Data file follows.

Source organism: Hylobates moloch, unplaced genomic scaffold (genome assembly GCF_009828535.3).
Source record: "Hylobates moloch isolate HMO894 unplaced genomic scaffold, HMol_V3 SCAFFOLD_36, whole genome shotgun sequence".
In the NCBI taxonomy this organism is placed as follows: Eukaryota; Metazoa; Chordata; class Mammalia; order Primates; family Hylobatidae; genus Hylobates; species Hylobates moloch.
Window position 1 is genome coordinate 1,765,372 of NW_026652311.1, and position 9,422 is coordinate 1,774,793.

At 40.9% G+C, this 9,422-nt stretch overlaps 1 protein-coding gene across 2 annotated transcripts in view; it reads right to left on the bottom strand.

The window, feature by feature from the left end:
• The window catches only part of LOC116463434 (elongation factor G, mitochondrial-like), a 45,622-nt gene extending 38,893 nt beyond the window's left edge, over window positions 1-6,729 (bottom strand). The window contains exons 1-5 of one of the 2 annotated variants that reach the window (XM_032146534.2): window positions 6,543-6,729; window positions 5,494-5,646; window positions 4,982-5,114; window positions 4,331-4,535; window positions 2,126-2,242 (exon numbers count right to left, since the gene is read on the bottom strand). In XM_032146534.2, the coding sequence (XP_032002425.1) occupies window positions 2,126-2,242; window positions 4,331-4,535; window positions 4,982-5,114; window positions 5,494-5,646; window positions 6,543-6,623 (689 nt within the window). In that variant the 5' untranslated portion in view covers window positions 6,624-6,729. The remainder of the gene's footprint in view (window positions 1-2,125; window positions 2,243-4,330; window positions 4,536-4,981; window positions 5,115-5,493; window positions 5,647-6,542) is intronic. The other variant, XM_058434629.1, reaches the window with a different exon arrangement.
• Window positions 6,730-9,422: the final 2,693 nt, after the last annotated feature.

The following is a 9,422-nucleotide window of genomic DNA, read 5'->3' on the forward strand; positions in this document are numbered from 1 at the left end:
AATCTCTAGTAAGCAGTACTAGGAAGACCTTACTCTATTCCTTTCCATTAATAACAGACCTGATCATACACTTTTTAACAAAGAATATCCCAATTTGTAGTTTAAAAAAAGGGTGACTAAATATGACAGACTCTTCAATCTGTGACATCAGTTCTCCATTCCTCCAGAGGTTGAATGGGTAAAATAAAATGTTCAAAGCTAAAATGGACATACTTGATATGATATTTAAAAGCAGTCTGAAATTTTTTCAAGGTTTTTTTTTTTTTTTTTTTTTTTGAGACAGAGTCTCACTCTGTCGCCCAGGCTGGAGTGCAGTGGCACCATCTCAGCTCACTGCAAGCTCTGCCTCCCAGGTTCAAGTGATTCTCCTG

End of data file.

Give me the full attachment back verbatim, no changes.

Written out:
Source organism: Hylobates moloch, unplaced genomic scaffold (genome assembly GCF_009828535.3).
Source record: "Hylobates moloch isolate HMO894 unplaced genomic scaffold, HMol_V3 SCAFFOLD_36, whole genome shotgun sequence".
In the NCBI taxonomy this organism is placed as follows: Eukaryota; Metazoa; Chordata; class Mammalia; order Primates; family Hylobatidae; genus Hylobates; species Hylobates moloch.
Window position 1 is genome coordinate 1,765,372 of NW_026652311.1, and position 9,422 is coordinate 1,774,793.

At 40.9% G+C, this 9,422-nt stretch overlaps 1 protein-coding gene across 2 annotated transcripts in view; it reads right to left on the bottom strand.

The window, feature by feature from the left end:
• The window catches only part of LOC116463434 (elongation factor G, mitochondrial-like), a 45,622-nt gene extending 38,893 nt beyond the window's left edge, over window positions 1-6,729 (bottom strand). The window contains exons 1-5 of one of the 2 annotated variants that reach the window (XM_032146534.2): window positions 6,543-6,729; window positions 5,494-5,646; window positions 4,982-5,114; window positions 4,331-4,535; window positions 2,126-2,242 (exon numbers count right to left, since the gene is read on the bottom strand). In XM_032146534.2, the coding sequence (XP_032002425.1) occupies window positions 2,126-2,242; window positions 4,331-4,535; window positions 4,982-5,114; window positions 5,494-5,646; window positions 6,543-6,623 (689 nt within the window). In that variant the 5' untranslated portion in view covers window positions 6,624-6,729. The remainder of the gene's footprint in view (window positions 1-2,125; window positions 2,243-4,330; window positions 4,536-4,981; window positions 5,115-5,493; window positions 5,647-6,542) is intronic. The other variant, XM_058434629.1, reaches the window with a different exon arrangement.
• Window positions 6,730-9,422: the final 2,693 nt, after the last annotated feature.

The following is a 9,422-nucleotide window of genomic DNA, read 5'->3' on the forward strand; positions in this document are numbered from 1 at the left end:
AATCTCTAGTAAGCAGTACTAGGAAGACCTTACTCTATTCCTTTCCATTAATAACAGACCTGATCATACACTTTTTAACAAAGAATATCCCAATTTGTAGTTTAAAAAAAGGGTGACTAAATATGACAGACTCTTCAATCTGTGACATCAGTTCTCCATTCCTCCAGAGGTTGAATGGGTAAAATAAAATGTTCAAAGCTAAAATGGACATACTTGATATGATATTTAAAAGCAGTCTGAAATTTTTTCAAGGTTTTTTTTTTTTTTTTTTTTTTTGAGACAGAGTCTCACTCTGTCGCCCAGGCTGGAGTGCAGTGGCACCATCTCAGCTCACTGCAAGCTCTGCCTCCCAGGTTCAAGTGATTCTCCTG